Experimenters observed three follow-up meals 25 and 19 days after data collection was terminated in the preschool and home, respectively.
Figure 1 shows the number of consumed bites of nonpreferred foods in both settings. John did not consume any nonpreferred food in baseline phases. When the intervention phase started in the preschool, John always consumed the required number of bites except on four occasions. Even though he had started eating a few types of nonpreferred food in the preschool setting, he did not eat these same nonpreferred foods at home before intervention started there (i.e., his performance did not generalize across settings). John always consumed the required number of bites of nonpreferred food during the intervention phase at home except once. At the end of the intervention phases in both settings, he consumed 27 bites composed of up to seven different nonpreferred foods presented together. Eventually, he consumed at least 30 bites of everything offered at each meal, as was expected of other 5-year-olds in the preschool.
John's variety of nonpreferred foods consumed increased during the intervention sessions in both settings. When the intervention ended, John had consumed 39 food types that had been listed by his caregivers as nonpreferred foods in the indirect and descriptive assessments, 20 in the preschool, and 25 at home, and his consumption was maintained at follow-up. For example, John ate 14 types of vegetables, 4 kinds of sauces, and 10 different mixed dishes. Most important, he participated in the regular meals at school and at home and did not demand the extra time and effort from the preschool teachers and parents.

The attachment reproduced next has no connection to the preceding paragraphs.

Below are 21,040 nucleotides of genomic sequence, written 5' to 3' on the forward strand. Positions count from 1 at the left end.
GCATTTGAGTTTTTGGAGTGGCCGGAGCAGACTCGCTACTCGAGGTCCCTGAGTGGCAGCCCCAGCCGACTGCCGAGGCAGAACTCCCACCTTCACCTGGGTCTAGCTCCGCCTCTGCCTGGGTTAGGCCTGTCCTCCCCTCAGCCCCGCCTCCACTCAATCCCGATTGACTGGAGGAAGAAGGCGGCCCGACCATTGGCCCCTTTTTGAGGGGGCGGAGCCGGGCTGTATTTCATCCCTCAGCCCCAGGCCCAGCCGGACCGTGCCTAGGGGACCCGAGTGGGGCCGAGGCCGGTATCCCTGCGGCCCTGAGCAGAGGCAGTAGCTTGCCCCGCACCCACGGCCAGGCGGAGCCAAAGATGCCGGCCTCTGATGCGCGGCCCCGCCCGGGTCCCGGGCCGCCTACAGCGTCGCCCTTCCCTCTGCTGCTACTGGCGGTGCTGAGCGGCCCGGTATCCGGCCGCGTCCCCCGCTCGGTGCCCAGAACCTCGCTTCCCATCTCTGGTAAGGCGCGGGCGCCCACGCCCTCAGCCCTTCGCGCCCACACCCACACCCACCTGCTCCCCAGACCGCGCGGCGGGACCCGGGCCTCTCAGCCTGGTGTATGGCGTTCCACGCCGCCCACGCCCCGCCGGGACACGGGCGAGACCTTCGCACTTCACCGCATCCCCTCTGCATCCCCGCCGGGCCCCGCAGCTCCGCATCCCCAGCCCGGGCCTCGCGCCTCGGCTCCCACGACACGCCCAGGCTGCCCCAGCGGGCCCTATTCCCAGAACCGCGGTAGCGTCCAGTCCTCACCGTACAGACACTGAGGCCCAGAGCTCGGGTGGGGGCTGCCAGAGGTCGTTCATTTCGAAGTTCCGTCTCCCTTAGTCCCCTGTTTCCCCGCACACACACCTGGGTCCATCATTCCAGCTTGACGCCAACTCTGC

The results of the present study replicate the findings of Najdowski et al. (2003) with regard to the effect of using DRA, nonremoval of the fork, and stimulus fading to increase variety of food intake. The study extends previous findings by showing that the intervention package was effective independent of who fed the child. The effect of our treatment on John's consumption of nonpreferred foods did not generalize across settings in the absence of intervention in the home, but multisetting training led to transfer across settings and caregivers. Our study also shows that the treatment package described by Najdowski et al. was effective during typically occurring mealtimes with regularly scheduled food types, and that the treatment was effective for increasing the number and variety of originally nonpreferred foods.
The first two authors are ranked randomly; they contributed equally to the work. This study was a research project toward their BA degree in psychology from the University of Iceland; the third author was their mentor. We are very grateful to the five anonymous reviewers for their extremely helpful comments on a previous version of this paper.